The NHS is a highly centralised organisation. During the Covid crisis, policy decisions have been made at the top and then passed down. There has been little scope for showing initiative at a local level.
This dates back to when the NHS was set up in the late 1940s. Central planning was very fashionable at the time.
Yet as many have pointed out, no other Western health service has seen fit to copy the particular organisational structure of the NHS. There is, to varying degrees, more devolution of authority and decisions.
In normal times, the problems arising from a centralised, command-and-control system have become apparent over the years. Cancer survival rates, for example, are routinely lower in the UK than in other European health systems.
In a crisis, however, many economists and business school theorists have argued that a highly centralised structure works best. Decisive and coordinated action is needed, and this may be done more effectively from the centre.
There is a rival school of academic thought which takes a completely different view.
When a major shock such as a financial crisis occurs, decision makers face a highly uncertain environment. Local managers in a firm, for example, can understand their specific circumstances much better than can those in central headquarters. They are therefore better placed to make good decisions.
A timely paper in the American Economic Association’s Applied Economics journal examines the performance of firms during the Great Recession of 2008/9.
Nicholas Bloom of Stanford, along with his colleagues, analyse two large micro data sets of decentralisation in firms across ten developed economies.
Their conclusion is unequivocal. Companies which delegated more power from the central headquarters to local plant managers before the Great Recession happened outperformed their centralised counterparts.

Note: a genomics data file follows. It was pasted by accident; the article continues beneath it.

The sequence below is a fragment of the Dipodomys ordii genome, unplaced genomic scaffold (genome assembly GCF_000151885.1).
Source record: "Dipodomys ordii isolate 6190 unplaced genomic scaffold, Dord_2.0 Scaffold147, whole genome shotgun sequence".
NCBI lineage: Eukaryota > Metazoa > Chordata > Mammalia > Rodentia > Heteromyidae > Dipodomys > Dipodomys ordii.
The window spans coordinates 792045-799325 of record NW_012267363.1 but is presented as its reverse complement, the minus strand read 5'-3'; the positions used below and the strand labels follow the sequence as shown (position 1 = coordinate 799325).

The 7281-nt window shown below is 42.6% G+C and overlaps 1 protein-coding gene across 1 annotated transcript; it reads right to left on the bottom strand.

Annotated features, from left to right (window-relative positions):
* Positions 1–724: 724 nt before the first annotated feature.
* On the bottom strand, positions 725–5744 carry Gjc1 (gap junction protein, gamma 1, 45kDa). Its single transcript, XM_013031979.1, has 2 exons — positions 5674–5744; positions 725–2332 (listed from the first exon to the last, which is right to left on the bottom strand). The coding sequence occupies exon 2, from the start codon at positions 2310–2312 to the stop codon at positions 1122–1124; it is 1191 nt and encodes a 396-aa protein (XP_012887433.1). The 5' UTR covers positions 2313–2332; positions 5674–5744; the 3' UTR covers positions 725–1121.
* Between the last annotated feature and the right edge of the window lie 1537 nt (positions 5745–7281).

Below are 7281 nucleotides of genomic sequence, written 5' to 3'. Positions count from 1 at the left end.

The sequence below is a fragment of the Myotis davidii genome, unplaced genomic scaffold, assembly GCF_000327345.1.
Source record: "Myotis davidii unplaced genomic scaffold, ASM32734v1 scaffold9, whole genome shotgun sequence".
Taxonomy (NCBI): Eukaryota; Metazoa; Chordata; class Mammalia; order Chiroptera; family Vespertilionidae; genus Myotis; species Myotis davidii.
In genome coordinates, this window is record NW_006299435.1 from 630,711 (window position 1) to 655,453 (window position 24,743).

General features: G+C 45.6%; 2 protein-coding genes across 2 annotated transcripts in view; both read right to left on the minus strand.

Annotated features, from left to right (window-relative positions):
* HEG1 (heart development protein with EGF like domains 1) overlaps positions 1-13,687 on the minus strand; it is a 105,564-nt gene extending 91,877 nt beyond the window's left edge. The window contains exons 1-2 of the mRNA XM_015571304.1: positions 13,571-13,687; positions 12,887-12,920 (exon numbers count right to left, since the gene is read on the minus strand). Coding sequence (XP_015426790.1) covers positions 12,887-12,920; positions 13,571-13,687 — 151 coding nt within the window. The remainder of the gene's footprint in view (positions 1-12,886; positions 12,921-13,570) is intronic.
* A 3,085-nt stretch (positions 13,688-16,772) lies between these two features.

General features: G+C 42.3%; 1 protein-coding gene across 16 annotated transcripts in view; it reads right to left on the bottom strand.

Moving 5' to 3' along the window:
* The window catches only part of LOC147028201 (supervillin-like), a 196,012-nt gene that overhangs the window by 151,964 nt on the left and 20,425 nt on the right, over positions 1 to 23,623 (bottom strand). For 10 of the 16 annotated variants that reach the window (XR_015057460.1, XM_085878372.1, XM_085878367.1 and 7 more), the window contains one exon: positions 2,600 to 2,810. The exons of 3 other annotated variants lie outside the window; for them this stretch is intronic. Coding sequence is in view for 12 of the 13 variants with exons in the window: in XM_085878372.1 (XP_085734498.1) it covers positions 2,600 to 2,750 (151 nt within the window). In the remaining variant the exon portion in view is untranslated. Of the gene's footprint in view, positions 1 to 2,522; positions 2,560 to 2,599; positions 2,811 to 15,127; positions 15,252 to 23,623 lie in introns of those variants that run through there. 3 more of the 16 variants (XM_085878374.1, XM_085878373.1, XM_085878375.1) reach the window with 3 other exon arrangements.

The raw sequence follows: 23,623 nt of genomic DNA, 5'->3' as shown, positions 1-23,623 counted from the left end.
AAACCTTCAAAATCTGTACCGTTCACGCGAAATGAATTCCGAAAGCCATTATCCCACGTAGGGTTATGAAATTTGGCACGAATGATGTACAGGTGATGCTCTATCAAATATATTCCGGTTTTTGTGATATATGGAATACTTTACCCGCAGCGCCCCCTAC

The enhanced value of specific local knowledge during a crisis, when uncertainty is high, is seen as a key reason for the finding.
In the context of Covid and the NHS, the effectiveness with which the vaccination programme is being carried out appears to contradict this view. But this did not need specific localised knowledge. It required the large-scale mobilisation of resources to deliver a very clear target.
Against this success, we can set the myriad failures of Public Health England. Its ability even to perform the basic task of collecting accurate data on the number of new cases has been brought into question.
Certainly, some local authorities embody the central planning mentality even more than PHE. But many could have used their local information about outbreaks to act much faster if the powers had been devolved to them. Local public health inspectorates, for example, have a lot of experience of practical tracking and tracing.
With decentralisation, different authorities would initially have tried different approaches. We would have had a natural experiment, as it were, into what sorts of things really worked. Successful tactics could then have been copied more widely.
One of the key lessons from the Covid crisis is the need to devolve powers within the outdated system of central planning on which the NHS is currently based.